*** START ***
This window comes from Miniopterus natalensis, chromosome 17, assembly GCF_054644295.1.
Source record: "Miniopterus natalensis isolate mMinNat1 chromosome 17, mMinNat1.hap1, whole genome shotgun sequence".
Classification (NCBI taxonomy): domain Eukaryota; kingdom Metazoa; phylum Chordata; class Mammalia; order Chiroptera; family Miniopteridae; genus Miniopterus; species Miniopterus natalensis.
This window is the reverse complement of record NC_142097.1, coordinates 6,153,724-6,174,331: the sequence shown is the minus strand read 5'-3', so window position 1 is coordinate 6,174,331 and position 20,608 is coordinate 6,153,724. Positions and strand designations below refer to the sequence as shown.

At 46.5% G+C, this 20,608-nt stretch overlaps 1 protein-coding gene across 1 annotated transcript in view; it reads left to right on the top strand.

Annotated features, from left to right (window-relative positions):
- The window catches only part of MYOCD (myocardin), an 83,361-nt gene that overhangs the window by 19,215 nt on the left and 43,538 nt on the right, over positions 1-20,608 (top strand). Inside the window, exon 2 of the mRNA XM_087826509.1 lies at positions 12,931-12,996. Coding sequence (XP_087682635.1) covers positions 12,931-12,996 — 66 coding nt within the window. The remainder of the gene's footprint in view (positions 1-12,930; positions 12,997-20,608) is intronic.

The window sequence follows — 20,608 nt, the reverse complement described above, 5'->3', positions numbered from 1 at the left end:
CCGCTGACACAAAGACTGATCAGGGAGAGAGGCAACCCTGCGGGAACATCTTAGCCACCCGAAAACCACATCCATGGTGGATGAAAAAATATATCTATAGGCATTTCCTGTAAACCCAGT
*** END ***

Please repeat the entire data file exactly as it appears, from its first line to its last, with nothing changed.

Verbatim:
This window comes from Miniopterus natalensis, chromosome 17, assembly GCF_054644295.1.
Source record: "Miniopterus natalensis isolate mMinNat1 chromosome 17, mMinNat1.hap1, whole genome shotgun sequence".
Classification (NCBI taxonomy): domain Eukaryota; kingdom Metazoa; phylum Chordata; class Mammalia; order Chiroptera; family Miniopteridae; genus Miniopterus; species Miniopterus natalensis.
This window is the reverse complement of record NC_142097.1, coordinates 6,153,724-6,174,331: the sequence shown is the minus strand read 5'-3', so window position 1 is coordinate 6,174,331 and position 20,608 is coordinate 6,153,724. Positions and strand designations below refer to the sequence as shown.

At 46.5% G+C, this 20,608-nt stretch overlaps 1 protein-coding gene across 1 annotated transcript in view; it reads left to right on the top strand.

Annotated features, from left to right (window-relative positions):
- The window catches only part of MYOCD (myocardin), an 83,361-nt gene that overhangs the window by 19,215 nt on the left and 43,538 nt on the right, over positions 1-20,608 (top strand). Inside the window, exon 2 of the mRNA XM_087826509.1 lies at positions 12,931-12,996. Coding sequence (XP_087682635.1) covers positions 12,931-12,996 — 66 coding nt within the window. The remainder of the gene's footprint in view (positions 1-12,930; positions 12,997-20,608) is intronic.

The window sequence follows — 20,608 nt, the reverse complement described above, 5'->3', positions numbered from 1 at the left end:
CCGCTGACACAAAGACTGATCAGGGAGAGAGGCAACCCTGCGGGAACATCTTAGCCACCCGAAAACCACATCCATGGTGGATGAAAAAATATATCTATAGGCATTTCCTGTAAACCCAGT